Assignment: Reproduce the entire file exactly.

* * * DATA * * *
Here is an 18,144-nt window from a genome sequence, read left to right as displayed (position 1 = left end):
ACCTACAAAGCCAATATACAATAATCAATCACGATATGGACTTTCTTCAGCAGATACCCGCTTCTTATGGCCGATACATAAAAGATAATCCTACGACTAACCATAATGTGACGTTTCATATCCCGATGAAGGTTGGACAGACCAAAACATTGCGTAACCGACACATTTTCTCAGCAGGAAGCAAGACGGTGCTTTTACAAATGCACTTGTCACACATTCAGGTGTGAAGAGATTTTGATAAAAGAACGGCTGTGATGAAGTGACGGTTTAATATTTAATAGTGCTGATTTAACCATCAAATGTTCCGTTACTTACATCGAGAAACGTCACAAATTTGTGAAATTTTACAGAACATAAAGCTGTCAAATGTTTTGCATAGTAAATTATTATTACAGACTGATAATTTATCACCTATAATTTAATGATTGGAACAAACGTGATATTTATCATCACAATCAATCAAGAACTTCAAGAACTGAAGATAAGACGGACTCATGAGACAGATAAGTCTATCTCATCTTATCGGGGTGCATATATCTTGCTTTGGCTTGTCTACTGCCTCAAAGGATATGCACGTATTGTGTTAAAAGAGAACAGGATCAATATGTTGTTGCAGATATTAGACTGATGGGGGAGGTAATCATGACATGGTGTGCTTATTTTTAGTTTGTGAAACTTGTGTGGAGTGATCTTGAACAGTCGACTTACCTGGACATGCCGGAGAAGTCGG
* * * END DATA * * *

Here is an 18,144-nt window from a genome sequence, read left to right as displayed (position 1 = left end):
ACCTACAAAGCCAATATACAATAATCAATCACGATATGGACTTTCTTCAGCAGATACCCGCTTCTTATGGCCGATACATAAAAGATAATCCTACGACTAACCATAATGTGACGTTTCATATCCCGATGAAGGTTGGACAGACCAAAACATTGCGTAACCGACACATTTTCTCAGCAGGAAGCAAGACGGTGCTTTTACAAATGCACTTGTCACACATTCAGGTGTGAAGAGATTTTGATAAAAGAACGGCTGTGATGAAGTGACGGTTTAATATTTAATAGTGCTGATTTAACCATCAAATGTTCCGTTACTTACATCGAGAAACGTCACAAATTTGTGAAATTTTACAGAACATAAAGCTGTCAAATGTTTTGCATAGTAAATTATTATTACAGACTGATAATTTATCACCTATAATTTAATGATTGGAACAAACGTGATATTTATCATCACAATCAATCAAGAACTTCAAGAACTGAAGATAAGACGGACTCATGAGACAGATAAGTCTATCTCATCTTATCGGGGTGCATATATCTTGCTTTGGCTTGTCTACTGCCTCAAAGGATATGCACGTATTGTGTTAAAAGAGAACAGGATCAATATGTTGTTGCAGATATTAGACTGATGGGGGAGGTAATCATGACATGGTGTGCTTATTTTTAGTTTGTGAAACTTGTGTGGAGTGATCTTGAACAGTCGACTTACCTGGACATGCCGGAGAAGTCGG